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After a decade-long first innings where he switched between mainstream Bollywood and independent cinema, Indian filmmaker Hansal Mehta took a four-year hiatus and returned with the multiple-award winning indie hit “Shahid” (2012), starring Rajkummar Rao. “Aligarh” (2015), starring Manoj Bajpayee and Rao, won acclaim in Busan and around the world. Following its world premiere at Toronto, Mehta returns to Busan with the Asian premiere of Rao-starrer “Omerta,” a film about British-born, Pakistani terrorist Ahmed Omar Saeed Sheikh who kidnapped and murdered Wall Street Journal reporter Daniel Pearl in 2002.

What made you choose the Ahmed Omar Saeed Shaikh story?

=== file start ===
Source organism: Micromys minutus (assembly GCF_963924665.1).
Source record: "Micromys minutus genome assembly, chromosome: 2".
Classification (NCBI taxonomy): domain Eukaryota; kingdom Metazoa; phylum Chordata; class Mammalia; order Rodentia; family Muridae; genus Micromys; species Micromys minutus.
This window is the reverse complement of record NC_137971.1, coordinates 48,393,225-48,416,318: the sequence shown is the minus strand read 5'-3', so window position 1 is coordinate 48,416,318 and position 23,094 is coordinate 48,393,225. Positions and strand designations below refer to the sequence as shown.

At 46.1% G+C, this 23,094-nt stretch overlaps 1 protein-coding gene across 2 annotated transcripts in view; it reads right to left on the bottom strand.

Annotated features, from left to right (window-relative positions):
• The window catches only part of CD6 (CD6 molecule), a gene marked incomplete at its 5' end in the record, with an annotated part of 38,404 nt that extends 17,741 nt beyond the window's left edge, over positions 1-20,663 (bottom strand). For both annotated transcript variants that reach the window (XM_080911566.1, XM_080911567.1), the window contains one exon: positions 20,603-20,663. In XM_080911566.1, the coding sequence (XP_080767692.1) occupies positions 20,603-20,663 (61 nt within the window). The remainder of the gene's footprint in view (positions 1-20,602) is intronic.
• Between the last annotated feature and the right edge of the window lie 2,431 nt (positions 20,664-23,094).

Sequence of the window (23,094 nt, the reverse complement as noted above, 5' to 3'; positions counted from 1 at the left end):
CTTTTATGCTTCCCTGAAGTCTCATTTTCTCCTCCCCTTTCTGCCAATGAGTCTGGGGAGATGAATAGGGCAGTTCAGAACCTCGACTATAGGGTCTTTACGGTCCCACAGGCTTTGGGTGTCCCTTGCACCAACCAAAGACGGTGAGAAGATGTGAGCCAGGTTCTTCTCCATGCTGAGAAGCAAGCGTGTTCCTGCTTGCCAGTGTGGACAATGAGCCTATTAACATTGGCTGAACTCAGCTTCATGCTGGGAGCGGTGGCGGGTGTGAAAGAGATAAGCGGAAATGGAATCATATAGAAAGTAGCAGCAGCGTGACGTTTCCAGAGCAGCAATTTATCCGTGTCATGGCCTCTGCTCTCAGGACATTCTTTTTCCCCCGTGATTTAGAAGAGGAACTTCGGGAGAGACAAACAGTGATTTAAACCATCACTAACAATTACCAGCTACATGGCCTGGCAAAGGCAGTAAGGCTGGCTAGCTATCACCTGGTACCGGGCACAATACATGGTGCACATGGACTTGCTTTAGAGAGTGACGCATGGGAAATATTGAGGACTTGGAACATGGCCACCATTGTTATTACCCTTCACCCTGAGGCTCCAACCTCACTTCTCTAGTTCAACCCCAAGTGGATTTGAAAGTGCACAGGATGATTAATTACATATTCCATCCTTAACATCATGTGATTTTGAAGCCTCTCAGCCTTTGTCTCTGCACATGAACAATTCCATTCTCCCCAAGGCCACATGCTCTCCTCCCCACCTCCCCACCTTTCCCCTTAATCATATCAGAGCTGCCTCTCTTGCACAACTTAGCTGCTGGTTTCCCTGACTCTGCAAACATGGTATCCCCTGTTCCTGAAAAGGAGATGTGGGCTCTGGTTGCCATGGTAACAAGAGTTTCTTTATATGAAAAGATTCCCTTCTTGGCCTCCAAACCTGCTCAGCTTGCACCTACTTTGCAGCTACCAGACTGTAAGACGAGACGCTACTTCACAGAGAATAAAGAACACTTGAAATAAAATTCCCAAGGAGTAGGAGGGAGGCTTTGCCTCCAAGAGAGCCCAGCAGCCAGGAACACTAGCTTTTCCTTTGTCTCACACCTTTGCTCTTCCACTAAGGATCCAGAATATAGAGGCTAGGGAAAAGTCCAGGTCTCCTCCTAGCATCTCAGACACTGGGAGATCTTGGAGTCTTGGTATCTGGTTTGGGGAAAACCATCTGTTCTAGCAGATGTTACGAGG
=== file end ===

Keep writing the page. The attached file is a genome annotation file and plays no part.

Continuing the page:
There are uneasy truths that we usually try not to confront. Omar’s story is one such truth. Governments believe that by bombing entire cities and destroying countries they will end radicalism. Instead we need to focus on individuals like him – educated, wealthy and completely radicalized. I see “Omerta” as a companion piece to my earlier film “Shahid.” Both examine individuals beginning with similar angst and embarking on a similar journey to avenge injustice through radicalism. While “Shahid” found his ultimate calling by becoming a champion of human rights, Omar went deeper into the world of terror and eventually spread a trail of violence. The irony of our times is that Shahid is dead while Omar continues to live. For me that is a dangerous sign of our times and this story had to remind us of the times we live in and the need for urgent solutions beyond mass destruction that will only breed more Omars.